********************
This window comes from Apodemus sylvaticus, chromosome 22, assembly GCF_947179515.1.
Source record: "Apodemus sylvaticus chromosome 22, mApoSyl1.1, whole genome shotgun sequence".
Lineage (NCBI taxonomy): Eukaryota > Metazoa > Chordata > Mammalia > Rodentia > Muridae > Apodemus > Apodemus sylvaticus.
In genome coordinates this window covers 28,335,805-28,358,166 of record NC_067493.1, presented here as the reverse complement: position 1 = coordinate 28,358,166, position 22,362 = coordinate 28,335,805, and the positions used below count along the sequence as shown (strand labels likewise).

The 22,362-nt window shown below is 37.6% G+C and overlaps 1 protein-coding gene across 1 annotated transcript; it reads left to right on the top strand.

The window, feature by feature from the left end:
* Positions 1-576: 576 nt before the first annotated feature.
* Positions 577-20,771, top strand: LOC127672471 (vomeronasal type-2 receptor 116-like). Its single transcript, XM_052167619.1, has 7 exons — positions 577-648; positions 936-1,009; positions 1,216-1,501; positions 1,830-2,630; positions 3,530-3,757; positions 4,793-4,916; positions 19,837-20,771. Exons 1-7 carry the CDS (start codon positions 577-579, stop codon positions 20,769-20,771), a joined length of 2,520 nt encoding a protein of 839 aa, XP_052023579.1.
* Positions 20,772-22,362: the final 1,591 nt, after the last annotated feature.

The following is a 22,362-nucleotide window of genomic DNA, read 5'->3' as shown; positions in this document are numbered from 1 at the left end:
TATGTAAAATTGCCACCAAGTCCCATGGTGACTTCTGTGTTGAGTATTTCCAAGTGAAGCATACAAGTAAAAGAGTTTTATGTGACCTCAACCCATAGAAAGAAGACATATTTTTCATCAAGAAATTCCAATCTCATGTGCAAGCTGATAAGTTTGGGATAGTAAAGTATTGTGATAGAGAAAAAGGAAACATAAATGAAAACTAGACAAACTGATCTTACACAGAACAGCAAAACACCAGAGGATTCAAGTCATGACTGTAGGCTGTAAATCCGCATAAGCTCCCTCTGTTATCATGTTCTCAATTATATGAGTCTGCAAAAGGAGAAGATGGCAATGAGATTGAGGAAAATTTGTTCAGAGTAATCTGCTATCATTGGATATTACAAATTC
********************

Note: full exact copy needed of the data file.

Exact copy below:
This window comes from Apodemus sylvaticus, chromosome 22, assembly GCF_947179515.1.
Source record: "Apodemus sylvaticus chromosome 22, mApoSyl1.1, whole genome shotgun sequence".
Lineage (NCBI taxonomy): Eukaryota > Metazoa > Chordata > Mammalia > Rodentia > Muridae > Apodemus > Apodemus sylvaticus.
In genome coordinates this window covers 28,335,805-28,358,166 of record NC_067493.1, presented here as the reverse complement: position 1 = coordinate 28,358,166, position 22,362 = coordinate 28,335,805, and the positions used below count along the sequence as shown (strand labels likewise).

The 22,362-nt window shown below is 37.6% G+C and overlaps 1 protein-coding gene across 1 annotated transcript; it reads left to right on the top strand.

The window, feature by feature from the left end:
* Positions 1-576: 576 nt before the first annotated feature.
* Positions 577-20,771, top strand: LOC127672471 (vomeronasal type-2 receptor 116-like). Its single transcript, XM_052167619.1, has 7 exons — positions 577-648; positions 936-1,009; positions 1,216-1,501; positions 1,830-2,630; positions 3,530-3,757; positions 4,793-4,916; positions 19,837-20,771. Exons 1-7 carry the CDS (start codon positions 577-579, stop codon positions 20,769-20,771), a joined length of 2,520 nt encoding a protein of 839 aa, XP_052023579.1.
* Positions 20,772-22,362: the final 1,591 nt, after the last annotated feature.

The following is a 22,362-nucleotide window of genomic DNA, read 5'->3' as shown; positions in this document are numbered from 1 at the left end:
TATGTAAAATTGCCACCAAGTCCCATGGTGACTTCTGTGTTGAGTATTTCCAAGTGAAGCATACAAGTAAAAGAGTTTTATGTGACCTCAACCCATAGAAAGAAGACATATTTTTCATCAAGAAATTCCAATCTCATGTGCAAGCTGATAAGTTTGGGATAGTAAAGTATTGTGATAGAGAAAAAGGAAACATAAATGAAAACTAGACAAACTGATCTTACACAGAACAGCAAAACACCAGAGGATTCAAGTCATGACTGTAGGCTGTAAATCCGCATAAGCTCCCTCTGTTATCATGTTCTCAATTATATGAGTCTGCAAAAGGAGAAGATGGCAATGAGATTGAGGAAAATTTGTTCAGAGTAATCTGCTATCATTGGATATTACAAATTC